Our next few hours took us south to some very deep water in the Santa Cruz Basin. Depths in this area are over 6000 ft and just about the time we crossed over the deepest portions of the basin we picked up Ashy Storm-Petrel, a dozen plus Black Storm-Petrels, and a brief pass by the bow of a Least Storm-Petrel. We stopped and put out an oil slick in this area and had some luck drawing a few of the Black Storm-Petrels in along with some Pink-footed Shearwaters and Gulls. Several miles away from this spot we picked up two pairs of Craveri's Murrelets. One pair was heard well as they vocalized back and forth to each other. It has been suggested that Murrelets hunt in pairs and so when they get separated they vocalize to each other so they can reunite. It is quite amazing how far a small bird like this can be heard. The rattling trill call can seemingly be heard by human ears at a quarter mile distance, perhaps the ocean surface helps to carry the sound as it reflects off the surface of the water.
Blue-footed Booby with Brown Boobies on Sutil, Santa Barbara Island
Three Brown Boobies in flight, with the Blue-footed Booby in the upper left
A Peregrine Falcon flushed the Boobies into the air
We had our fingers crossed as we approached Sutil Island/rock off the southwest side of Santa Barbara Island. We had already encountered the Masked Booby and a Red-footed Booby, perhaps two of the hardest to find in Southern California this year. We assumed Brown Booby was in the bag because they are attempting to nest on Sutil Island. It is always fun to see so many Brown Boobies in one place, but it was also quite spectacular to see all of them lift into flight when a Peregrine Falcon spooked them as it traced along the cliffs looking for prey.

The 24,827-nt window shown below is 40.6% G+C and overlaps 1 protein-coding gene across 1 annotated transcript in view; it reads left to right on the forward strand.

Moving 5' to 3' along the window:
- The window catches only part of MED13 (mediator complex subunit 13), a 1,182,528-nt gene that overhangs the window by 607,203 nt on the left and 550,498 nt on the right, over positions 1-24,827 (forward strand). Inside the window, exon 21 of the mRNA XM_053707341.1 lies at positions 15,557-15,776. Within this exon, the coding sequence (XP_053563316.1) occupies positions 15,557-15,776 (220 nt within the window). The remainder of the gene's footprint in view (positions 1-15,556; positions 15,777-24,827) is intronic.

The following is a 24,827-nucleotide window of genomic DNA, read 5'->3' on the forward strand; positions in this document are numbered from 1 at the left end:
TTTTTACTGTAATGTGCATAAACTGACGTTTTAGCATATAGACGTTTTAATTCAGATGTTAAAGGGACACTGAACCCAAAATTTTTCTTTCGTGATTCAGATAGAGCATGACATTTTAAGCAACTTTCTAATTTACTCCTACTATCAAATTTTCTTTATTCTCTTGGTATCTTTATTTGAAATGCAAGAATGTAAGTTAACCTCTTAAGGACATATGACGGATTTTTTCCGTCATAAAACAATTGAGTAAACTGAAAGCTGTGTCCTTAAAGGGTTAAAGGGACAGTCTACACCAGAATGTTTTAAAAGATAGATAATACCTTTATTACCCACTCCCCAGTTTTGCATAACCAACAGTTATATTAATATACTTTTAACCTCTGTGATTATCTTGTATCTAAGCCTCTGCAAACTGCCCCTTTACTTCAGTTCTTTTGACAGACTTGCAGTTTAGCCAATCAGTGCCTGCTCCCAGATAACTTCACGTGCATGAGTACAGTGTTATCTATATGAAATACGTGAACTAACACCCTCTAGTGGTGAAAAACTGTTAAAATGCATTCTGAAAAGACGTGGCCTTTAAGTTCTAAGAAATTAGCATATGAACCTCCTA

The continuing Blue-footed Booby was a bonus bird and brought our booby count to four. We searched and searched for the Nazca Booby that had on previous trips been seen mixed in with this group but we could not see it despite 70 pairs of eyes searching every stretch of rock. We bounced back and forth on both sides of the rock searching in vain despite a possible in flight sighting only seen by two people aboard. We were so close and yet without the Nazca Booby we were not going to reach our five booby day.
Happy with our Blue-footed Booby, another very rare species for California, and the large contingent of Browns, we had to leave the island behind and begin our trip back toward the mainland.